The Oklahoma Weekly (Norman, Okla.), Vol. 7, No. 7, Ed. 1 Thursday, November 30, 1922 Page: 2 of 4
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THE OB3LA9DMA WEEKLY
THE OKLAHOMA WEEKLY, THURSDAY, NOVEMBER 30, WZ2
HIGH SCHOOL BULLETINS
BEING SENT OVER STATE
PuMUked wockly on TTiundayi from Oct*- • wuuvninu inAnftftUlVlHL
Aaimrt j trr the School of Joamaliga __i
•i the Umwraity of Oklahoma. Sent free r ,
upon arabeatwa to high school senior, in the Institutes Are Booked for McMann
«ta e of eitlabcma. 1 '
Ringling and Wilson Shortly
3 INSTITUTES TO BE HELD
After New Year's Day
Fayette Copeland, publicity manager
of the extension division, has returned
to Norman after completing arrange-
ments for community institutes to be
held at Fairland, Claremore, and Welch,
immediately following the Thanksgiving
The community institute team will go
to Quinton Sunday from McCurtain,
where they have been working since
— nffuvui >wm w j
•take of Oklahoma.
Catered u tecrnid cUu mad matter at the
pcM-emcc Norman, Oklahoma, under the
x* of congirm of March J. 187 .
Bonnik Kamwiph Editor
Nibj McIIjiuj Assistant Editor
Ernest Hopkins, president of Dart-
mouth college, thinks attendance at col-
lege should be limited to students who
show certain aptitude in preliminary
fheoretically the gentleman may have , Thursday. Immediately preceding
a correct solution for the growing ed- Christmas,, community institutes are to
ideational problem of the United States, lie conducted at Wright City and at
Hut bring the problem down to Doctor Garvin.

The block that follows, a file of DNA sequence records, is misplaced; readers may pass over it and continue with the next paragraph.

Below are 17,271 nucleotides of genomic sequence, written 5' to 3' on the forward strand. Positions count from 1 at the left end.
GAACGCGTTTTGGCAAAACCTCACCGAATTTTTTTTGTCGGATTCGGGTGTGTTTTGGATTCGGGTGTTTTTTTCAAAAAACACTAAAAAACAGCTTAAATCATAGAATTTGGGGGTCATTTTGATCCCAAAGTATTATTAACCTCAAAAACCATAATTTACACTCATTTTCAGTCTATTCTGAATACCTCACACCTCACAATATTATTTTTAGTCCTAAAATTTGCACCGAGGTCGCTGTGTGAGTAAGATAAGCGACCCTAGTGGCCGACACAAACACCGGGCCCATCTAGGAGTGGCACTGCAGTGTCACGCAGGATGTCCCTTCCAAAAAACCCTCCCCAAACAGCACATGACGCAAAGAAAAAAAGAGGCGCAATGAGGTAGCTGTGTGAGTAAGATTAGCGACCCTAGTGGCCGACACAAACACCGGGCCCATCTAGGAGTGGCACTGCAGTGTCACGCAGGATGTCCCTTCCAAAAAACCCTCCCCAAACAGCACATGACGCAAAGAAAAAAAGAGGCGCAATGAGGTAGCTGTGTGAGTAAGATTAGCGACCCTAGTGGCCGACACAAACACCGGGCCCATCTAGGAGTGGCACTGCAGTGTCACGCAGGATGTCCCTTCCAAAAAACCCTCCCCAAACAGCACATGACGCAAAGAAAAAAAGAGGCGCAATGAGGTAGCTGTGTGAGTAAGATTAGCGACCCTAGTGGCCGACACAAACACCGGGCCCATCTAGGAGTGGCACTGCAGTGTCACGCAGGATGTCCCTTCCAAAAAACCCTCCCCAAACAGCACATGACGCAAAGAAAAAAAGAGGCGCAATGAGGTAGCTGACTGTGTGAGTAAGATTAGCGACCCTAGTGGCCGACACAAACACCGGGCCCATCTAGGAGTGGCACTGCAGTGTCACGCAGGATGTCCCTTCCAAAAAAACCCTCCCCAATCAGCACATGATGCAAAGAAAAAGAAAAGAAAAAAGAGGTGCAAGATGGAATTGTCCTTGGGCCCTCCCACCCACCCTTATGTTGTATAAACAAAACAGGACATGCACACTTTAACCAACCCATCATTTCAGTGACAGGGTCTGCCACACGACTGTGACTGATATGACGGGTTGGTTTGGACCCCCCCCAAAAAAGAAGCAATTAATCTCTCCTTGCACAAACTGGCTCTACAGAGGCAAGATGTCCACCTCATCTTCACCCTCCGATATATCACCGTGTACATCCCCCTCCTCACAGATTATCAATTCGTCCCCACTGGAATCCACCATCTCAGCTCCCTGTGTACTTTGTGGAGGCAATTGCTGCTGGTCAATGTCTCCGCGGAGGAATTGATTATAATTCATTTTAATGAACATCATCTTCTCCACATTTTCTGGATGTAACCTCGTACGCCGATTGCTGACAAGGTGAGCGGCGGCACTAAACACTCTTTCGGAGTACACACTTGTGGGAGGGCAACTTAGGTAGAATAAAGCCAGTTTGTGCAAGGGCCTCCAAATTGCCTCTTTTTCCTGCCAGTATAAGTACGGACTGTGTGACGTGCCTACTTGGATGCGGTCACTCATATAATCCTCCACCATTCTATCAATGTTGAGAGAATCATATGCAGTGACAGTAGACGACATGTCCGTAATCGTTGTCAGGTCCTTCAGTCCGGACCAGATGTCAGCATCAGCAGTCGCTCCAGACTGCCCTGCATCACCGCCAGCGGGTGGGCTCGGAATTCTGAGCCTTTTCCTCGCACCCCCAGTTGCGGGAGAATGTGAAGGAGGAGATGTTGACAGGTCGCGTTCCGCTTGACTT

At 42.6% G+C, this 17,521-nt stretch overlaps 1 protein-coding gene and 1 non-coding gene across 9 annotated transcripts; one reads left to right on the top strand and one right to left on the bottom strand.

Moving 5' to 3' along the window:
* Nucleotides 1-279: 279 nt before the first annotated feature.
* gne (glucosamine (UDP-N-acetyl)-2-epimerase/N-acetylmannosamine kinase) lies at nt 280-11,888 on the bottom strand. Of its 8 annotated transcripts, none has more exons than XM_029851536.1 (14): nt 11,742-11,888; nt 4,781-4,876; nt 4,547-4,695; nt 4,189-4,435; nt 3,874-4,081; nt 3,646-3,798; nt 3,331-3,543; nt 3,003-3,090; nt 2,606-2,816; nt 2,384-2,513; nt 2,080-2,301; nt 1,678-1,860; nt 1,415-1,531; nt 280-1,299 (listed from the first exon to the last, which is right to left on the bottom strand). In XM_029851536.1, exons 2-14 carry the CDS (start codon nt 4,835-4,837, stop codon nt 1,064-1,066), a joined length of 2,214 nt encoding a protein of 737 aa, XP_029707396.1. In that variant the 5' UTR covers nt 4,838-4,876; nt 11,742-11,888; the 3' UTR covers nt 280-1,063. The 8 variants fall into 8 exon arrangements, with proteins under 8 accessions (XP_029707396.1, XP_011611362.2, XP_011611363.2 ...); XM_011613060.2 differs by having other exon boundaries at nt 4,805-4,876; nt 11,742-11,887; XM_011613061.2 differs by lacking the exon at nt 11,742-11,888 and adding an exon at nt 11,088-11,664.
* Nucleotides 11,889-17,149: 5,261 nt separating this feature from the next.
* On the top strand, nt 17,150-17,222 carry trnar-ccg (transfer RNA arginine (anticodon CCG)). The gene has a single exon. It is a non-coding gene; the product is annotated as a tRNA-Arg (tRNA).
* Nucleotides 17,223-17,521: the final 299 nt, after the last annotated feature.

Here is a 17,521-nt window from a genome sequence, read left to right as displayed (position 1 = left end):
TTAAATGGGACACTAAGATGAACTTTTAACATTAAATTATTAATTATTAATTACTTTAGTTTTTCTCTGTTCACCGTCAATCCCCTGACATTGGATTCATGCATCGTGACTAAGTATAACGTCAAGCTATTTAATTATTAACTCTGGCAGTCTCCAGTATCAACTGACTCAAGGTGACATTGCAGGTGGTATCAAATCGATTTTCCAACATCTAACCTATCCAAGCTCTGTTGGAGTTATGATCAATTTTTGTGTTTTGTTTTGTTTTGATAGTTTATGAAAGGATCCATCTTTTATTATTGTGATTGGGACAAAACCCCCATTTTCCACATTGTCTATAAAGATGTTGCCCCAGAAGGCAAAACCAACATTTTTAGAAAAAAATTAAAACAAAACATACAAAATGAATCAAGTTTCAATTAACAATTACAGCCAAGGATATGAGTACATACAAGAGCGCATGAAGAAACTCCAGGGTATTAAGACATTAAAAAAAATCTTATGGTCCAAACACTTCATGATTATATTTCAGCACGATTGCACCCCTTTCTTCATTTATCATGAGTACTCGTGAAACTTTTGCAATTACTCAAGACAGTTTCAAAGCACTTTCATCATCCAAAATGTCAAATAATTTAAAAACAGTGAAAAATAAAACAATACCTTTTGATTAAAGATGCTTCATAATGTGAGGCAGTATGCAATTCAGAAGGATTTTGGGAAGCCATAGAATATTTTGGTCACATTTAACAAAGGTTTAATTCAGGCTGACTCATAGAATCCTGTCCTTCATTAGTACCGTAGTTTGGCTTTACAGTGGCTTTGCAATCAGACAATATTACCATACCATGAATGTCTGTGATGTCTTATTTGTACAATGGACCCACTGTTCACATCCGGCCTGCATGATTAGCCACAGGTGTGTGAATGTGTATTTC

Hopkins family, if lie is lucky enough n.mn„ mr n
to have one. Of course Doctor Hod- McClure, organizer for the
kins' son should be permitted to no o ?0m.lmin,ty ,nst,t te service, reports that
i. all right lo„e as i, d„„ 1 sc„ 0" """
you in practice.
hvery American man and woman
should continue to have an equal chance
to attend tile college of his heart's de-
lo avoid the increasing pressure on
the older colleges of the east, every
state must strengthen its university anil
Build up a local pride in jour own
Mate university by providing an insti-
tution that ranks with the best.
Neither Oklahoma, nor any other
vtate, can keep its educational institu-
tions anywhere near the demands of
the times by sitting back without any
general tax levy and prideful boasting
<>f the fact.
COUNCIL DONATES $200
FOR UNIVERSITY BAND
Faculty Welfare Committee Will Be
Requested to Place Auditorium
Functions on Student Ticket
Blue Curtain Club
To Give "Clarence"
Booth Tarkington's Play Will Be Giv-
en by Members of University
Booth Tarkington's play, "Clarence,"
will be given in the university auditori-
um by the Blue Curtain, university
dramatic club, December 15, said Miss
Maris Anderson, assistant professor of
lb< play was successfully given in
tin- Hudson theatre in New York. It
Oklahoma's university, its agricultural j will be given by university dramatic
college and its state schools are woe-1 talent here, however. The characters to
fully cramped. More money should be
-pent on them.
be presented are: Mrs. Martin, Mar-
M'eritc Newblock; Mr. Wheeler, Joe
/*• , «... i ' • iv iivvRr, jOc